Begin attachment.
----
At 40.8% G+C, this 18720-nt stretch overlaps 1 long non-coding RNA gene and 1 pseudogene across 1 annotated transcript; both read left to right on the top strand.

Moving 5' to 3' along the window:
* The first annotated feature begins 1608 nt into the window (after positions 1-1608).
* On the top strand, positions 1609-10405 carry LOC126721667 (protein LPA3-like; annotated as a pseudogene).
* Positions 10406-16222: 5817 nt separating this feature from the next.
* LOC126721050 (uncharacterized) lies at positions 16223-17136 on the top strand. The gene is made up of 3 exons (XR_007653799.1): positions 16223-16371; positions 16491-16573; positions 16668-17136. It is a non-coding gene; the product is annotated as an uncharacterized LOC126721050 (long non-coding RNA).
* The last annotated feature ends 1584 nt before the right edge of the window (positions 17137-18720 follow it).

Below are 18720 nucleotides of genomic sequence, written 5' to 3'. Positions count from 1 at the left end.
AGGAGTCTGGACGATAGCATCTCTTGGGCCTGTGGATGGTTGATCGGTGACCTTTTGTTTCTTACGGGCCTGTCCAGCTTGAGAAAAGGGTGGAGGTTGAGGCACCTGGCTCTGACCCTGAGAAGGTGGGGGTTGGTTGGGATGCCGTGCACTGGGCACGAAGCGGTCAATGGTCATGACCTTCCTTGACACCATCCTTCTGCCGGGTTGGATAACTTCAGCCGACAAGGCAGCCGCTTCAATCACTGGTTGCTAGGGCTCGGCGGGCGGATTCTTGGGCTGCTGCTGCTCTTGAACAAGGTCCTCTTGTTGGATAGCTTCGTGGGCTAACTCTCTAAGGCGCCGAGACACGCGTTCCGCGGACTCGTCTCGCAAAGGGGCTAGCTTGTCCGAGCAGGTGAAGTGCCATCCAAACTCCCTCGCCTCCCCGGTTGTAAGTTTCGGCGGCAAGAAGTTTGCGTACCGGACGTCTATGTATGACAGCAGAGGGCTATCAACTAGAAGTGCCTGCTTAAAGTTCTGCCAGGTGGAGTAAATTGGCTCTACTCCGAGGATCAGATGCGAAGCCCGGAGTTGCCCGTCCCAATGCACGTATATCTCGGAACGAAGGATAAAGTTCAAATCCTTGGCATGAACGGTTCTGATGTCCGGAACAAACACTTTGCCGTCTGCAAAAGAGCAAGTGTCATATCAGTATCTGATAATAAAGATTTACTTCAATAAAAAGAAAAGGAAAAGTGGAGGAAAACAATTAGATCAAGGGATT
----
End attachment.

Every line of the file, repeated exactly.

At 40.8% G+C, this 18720-nt stretch overlaps 1 long non-coding RNA gene and 1 pseudogene across 1 annotated transcript; both read left to right on the top strand.

Moving 5' to 3' along the window:
* The first annotated feature begins 1608 nt into the window (after positions 1-1608).
* On the top strand, positions 1609-10405 carry LOC126721667 (protein LPA3-like; annotated as a pseudogene).
* Positions 10406-16222: 5817 nt separating this feature from the next.
* LOC126721050 (uncharacterized) lies at positions 16223-17136 on the top strand. The gene is made up of 3 exons (XR_007653799.1): positions 16223-16371; positions 16491-16573; positions 16668-17136. It is a non-coding gene; the product is annotated as an uncharacterized LOC126721050 (long non-coding RNA).
* The last annotated feature ends 1584 nt before the right edge of the window (positions 17137-18720 follow it).

Below are 18720 nucleotides of genomic sequence, written 5' to 3'. Positions count from 1 at the left end.
AGGAGTCTGGACGATAGCATCTCTTGGGCCTGTGGATGGTTGATCGGTGACCTTTTGTTTCTTACGGGCCTGTCCAGCTTGAGAAAAGGGTGGAGGTTGAGGCACCTGGCTCTGACCCTGAGAAGGTGGGGGTTGGTTGGGATGCCGTGCACTGGGCACGAAGCGGTCAATGGTCATGACCTTCCTTGACACCATCCTTCTGCCGGGTTGGATAACTTCAGCCGACAAGGCAGCCGCTTCAATCACTGGTTGCTAGGGCTCGGCGGGCGGATTCTTGGGCTGCTGCTGCTCTTGAACAAGGTCCTCTTGTTGGATAGCTTCGTGGGCTAACTCTCTAAGGCGCCGAGACACGCGTTCCGCGGACTCGTCTCGCAAAGGGGCTAGCTTGTCCGAGCAGGTGAAGTGCCATCCAAACTCCCTCGCCTCCCCGGTTGTAAGTTTCGGCGGCAAGAAGTTTGCGTACCGGACGTCTATGTATGACAGCAGAGGGCTATCAACTAGAAGTGCCTGCTTAAAGTTCTGCCAGGTGGAGTAAATTGGCTCTACTCCGAGGATCAGATGCGAAGCCCGGAGTTGCCCGTCCCAATGCACGTATATCTCGGAACGAAGGATAAAGTTCAAATCCTTGGCATGAACGGTTCTGATGTCCGGAACAAACACTTTGCCGTCTGCAAAAGAGCAAGTGTCATATCAGTATCTGATAATAAAGATTTACTTCAATAAAAAGAAAAGGAAAAGTGGAGGAAAACAATTAGATCAAGGGATT